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This information was automatically generated from data provided by MOA: University of British Columbia. It has been standardized to aid in finding and grouping information within the RRN. Accuracy and meaning should be verified from the Data Source tab.


Pair of brass earrings, each made of a single cylindrical length of metal, bent into an elliptical-shaped hook at the top end. A metal wire is wrapped closely around the length of each earring, and there is a brass ball at the base of the length.

History Of Use

In the past these earrings were worn only by individuals whose families had high standing ("atrozan") as a result of their own or their relatives' feast giving or generosity. A Kafir woman takes her social rank from her father. If they were feast-givers, she was permitted to wear the earrings.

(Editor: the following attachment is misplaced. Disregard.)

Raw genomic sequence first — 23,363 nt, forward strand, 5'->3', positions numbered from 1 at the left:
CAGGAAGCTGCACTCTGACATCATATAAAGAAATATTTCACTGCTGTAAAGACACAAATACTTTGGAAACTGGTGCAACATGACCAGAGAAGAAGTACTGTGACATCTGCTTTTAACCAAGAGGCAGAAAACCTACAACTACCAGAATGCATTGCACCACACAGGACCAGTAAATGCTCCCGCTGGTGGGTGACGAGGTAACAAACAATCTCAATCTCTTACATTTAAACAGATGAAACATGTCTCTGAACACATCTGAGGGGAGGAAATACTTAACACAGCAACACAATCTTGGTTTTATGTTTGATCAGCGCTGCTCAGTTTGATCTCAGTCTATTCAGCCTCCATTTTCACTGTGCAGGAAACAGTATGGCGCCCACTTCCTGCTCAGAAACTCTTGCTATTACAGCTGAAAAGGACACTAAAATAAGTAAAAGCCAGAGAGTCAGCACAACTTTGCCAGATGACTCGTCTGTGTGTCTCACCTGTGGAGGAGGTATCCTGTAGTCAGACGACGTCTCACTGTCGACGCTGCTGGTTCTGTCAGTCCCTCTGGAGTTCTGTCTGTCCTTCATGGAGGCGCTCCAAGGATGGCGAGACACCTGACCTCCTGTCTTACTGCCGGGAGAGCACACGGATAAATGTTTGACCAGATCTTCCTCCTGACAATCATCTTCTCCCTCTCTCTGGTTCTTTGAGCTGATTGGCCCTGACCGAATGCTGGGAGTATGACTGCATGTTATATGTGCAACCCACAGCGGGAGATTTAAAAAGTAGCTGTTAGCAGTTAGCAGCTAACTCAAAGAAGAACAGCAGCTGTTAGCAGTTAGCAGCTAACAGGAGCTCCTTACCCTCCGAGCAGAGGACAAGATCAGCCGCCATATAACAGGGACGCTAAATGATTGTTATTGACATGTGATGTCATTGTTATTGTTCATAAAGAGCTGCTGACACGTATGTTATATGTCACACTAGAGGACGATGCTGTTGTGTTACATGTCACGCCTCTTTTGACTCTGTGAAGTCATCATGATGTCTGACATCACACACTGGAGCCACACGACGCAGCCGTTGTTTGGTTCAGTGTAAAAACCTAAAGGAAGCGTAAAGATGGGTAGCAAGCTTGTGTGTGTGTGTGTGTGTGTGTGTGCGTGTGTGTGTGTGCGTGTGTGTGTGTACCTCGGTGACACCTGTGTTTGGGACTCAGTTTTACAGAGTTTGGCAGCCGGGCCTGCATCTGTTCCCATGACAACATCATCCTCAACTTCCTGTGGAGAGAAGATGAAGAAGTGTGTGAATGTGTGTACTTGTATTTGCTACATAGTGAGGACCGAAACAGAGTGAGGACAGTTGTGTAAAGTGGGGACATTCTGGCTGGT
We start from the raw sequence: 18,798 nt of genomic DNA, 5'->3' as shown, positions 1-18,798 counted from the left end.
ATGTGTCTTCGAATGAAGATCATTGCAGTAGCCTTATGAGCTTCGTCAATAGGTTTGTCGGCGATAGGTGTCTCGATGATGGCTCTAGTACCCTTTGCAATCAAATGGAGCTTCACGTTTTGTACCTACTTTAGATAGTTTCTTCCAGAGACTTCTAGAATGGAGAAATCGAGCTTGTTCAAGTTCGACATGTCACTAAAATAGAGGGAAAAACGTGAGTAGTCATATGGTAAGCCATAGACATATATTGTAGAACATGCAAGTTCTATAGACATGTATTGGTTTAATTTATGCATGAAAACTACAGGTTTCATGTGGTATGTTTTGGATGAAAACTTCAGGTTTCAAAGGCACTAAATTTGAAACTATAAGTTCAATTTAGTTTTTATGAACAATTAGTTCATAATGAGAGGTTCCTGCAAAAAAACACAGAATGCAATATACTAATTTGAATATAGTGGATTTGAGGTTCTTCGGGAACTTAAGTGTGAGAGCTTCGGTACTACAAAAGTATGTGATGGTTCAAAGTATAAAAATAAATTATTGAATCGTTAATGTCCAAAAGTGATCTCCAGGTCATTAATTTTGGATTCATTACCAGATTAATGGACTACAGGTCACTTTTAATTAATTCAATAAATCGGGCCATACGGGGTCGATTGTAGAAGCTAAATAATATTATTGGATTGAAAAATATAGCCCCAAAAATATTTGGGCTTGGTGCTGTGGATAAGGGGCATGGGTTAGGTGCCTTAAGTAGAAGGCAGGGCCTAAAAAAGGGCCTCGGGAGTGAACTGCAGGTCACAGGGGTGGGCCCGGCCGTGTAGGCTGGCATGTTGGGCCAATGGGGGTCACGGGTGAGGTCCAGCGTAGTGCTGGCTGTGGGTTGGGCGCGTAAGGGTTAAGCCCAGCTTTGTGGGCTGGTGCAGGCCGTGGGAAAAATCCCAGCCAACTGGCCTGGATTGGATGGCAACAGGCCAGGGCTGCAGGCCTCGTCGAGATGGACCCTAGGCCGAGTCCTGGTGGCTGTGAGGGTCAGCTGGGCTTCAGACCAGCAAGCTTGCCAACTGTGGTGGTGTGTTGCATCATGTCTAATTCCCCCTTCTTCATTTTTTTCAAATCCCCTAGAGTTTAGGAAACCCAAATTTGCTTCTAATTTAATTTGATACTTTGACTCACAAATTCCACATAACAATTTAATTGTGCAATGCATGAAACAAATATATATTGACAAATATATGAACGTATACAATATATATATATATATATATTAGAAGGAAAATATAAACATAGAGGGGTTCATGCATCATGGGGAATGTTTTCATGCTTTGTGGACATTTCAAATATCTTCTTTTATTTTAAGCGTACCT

One of these earrings was collected from a Kam Kati woman in Kamdesh Village in the Bashgal River Valley, Nuristan, Afghanistan. The other was purchased from a shopkeeper on the Kabul River in Old Kabul. The Kalash'a also wear this type of earring if available, however it was mainly associated with the heartland of Nuristan, in the valleys of the western watershed of the Hindu Kush Mountains, before conversion to Islam in the 1890s. They are appropriate accessories to both the Kalash'a women's costume as well as the Nuristani women's costume. This earring style appears to have been most popular in the Waigal Valley in Nuristan. Some of the Kalash'a clans in Rumbur Valley, Pakistan, say their ancestors come from the Waigal Valley across the mountains.

Item History

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